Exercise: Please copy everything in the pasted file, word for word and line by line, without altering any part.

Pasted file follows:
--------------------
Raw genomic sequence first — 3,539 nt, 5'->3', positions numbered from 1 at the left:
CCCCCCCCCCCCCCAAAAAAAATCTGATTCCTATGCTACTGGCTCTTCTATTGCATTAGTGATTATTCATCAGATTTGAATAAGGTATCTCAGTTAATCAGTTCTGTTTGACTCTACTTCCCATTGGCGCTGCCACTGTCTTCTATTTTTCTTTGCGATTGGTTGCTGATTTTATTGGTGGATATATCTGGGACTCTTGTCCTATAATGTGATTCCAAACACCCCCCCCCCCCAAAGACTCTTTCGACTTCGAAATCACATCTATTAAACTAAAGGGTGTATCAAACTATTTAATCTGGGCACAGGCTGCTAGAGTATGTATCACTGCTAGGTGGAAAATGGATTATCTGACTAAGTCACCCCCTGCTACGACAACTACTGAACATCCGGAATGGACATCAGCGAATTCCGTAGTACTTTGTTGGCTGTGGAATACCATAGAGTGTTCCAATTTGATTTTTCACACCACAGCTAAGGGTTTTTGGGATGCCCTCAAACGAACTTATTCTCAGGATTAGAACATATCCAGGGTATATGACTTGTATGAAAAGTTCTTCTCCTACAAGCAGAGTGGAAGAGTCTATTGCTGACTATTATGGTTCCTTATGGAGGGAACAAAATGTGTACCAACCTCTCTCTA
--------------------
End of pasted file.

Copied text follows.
Raw genomic sequence first — 3,539 nt, 5'->3', positions numbered from 1 at the left:
CCCCCCCCCCCCCCAAAAAAAATCTGATTCCTATGCTACTGGCTCTTCTATTGCATTAGTGATTATTCATCAGATTTGAATAAGGTATCTCAGTTAATCAGTTCTGTTTGACTCTACTTCCCATTGGCGCTGCCACTGTCTTCTATTTTTCTTTGCGATTGGTTGCTGATTTTATTGGTGGATATATCTGGGACTCTTGTCCTATAATGTGATTCCAAACACCCCCCCCCCCCAAAGACTCTTTCGACTTCGAAATCACATCTATTAAACTAAAGGGTGTATCAAACTATTTAATCTGGGCACAGGCTGCTAGAGTATGTATCACTGCTAGGTGGAAAATGGATTATCTGACTAAGTCACCCCCTGCTACGACAACTACTGAACATCCGGAATGGACATCAGCGAATTCCGTAGTACTTTGTTGGCTGTGGAATACCATAGAGTGTTCCAATTTGATTTTTCACACCACAGCTAAGGGTTTTTGGGATGCCCTCAAACGAACTTATTCTCAGGATTAGAACATATCCAGGGTATATGACTTGTATGAAAAGTTCTTCTCCTACAAGCAGAGTGGAAGAGTCTATTGCTGACTATTATGGTTCCTTATGGAGGGAACAAAATGTGTACCAACCTCTCTCTA